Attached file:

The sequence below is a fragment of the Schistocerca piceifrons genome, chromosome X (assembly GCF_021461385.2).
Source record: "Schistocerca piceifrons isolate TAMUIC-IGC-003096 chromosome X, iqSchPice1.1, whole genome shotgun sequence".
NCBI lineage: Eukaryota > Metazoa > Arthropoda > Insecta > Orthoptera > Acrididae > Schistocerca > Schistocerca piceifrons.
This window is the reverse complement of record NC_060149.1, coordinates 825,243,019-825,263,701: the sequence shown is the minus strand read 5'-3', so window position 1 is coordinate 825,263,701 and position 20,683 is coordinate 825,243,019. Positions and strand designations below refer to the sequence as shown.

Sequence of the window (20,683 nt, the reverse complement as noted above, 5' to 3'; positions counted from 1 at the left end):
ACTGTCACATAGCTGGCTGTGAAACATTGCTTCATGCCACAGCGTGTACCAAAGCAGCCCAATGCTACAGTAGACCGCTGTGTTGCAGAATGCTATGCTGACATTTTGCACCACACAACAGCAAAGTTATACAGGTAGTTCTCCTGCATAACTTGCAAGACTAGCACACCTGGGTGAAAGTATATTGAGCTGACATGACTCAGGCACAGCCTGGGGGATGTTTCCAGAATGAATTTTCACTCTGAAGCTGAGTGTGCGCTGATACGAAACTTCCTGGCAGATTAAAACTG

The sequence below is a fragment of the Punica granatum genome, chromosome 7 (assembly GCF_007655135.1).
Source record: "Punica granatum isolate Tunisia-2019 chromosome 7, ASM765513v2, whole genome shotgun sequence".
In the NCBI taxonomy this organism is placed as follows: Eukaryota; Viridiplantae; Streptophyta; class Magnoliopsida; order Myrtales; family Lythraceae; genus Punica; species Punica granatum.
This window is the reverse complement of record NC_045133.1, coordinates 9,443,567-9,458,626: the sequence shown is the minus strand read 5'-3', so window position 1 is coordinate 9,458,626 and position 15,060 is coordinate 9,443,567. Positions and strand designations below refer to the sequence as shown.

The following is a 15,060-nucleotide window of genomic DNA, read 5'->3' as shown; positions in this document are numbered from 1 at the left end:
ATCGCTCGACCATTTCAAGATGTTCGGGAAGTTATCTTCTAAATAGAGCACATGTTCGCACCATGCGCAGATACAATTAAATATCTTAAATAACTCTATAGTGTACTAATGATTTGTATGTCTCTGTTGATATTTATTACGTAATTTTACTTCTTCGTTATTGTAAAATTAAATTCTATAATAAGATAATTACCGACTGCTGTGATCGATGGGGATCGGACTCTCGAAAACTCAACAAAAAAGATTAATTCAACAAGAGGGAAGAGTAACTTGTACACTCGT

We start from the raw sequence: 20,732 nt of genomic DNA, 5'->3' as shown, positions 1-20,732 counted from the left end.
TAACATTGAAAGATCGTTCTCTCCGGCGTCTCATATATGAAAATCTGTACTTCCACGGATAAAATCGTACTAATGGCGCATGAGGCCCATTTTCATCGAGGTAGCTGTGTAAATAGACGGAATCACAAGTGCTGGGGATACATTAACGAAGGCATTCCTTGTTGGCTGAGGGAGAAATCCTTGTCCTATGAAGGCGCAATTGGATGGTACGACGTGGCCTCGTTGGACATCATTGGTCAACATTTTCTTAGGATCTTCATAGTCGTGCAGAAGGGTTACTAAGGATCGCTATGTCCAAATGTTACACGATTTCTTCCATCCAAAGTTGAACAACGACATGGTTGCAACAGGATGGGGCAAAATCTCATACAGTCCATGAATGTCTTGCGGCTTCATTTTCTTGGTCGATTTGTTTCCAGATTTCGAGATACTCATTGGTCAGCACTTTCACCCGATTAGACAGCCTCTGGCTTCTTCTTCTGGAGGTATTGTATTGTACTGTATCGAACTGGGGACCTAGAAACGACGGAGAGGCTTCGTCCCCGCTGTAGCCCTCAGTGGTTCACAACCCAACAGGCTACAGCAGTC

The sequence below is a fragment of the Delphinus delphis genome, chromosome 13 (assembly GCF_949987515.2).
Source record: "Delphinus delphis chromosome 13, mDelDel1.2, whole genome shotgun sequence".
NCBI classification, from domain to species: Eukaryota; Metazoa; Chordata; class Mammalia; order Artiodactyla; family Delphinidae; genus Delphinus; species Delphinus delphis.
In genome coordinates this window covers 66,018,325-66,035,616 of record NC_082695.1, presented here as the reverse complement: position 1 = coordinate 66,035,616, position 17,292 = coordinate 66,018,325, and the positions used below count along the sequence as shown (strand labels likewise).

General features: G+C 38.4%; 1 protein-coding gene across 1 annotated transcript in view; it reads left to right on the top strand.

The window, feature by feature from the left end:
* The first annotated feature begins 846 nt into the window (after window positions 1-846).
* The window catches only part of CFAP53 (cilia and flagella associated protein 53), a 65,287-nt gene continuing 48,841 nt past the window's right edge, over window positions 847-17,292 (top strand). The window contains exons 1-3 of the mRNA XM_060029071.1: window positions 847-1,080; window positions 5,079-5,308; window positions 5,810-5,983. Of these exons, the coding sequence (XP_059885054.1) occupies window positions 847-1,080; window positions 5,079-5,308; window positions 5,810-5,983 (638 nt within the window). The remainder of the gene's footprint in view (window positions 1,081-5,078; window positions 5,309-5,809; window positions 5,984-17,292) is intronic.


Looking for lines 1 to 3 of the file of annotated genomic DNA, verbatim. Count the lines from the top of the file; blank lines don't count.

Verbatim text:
The sequence below is a fragment of the Schistocerca piceifrons genome, chromosome X (assembly GCF_021461385.2).
Source record: "Schistocerca piceifrons isolate TAMUIC-IGC-003096 chromosome X, iqSchPice1.1, whole genome shotgun sequence".
NCBI lineage: Eukaryota > Metazoa > Arthropoda > Insecta > Orthoptera > Acrididae > Schistocerca > Schistocerca piceifrons.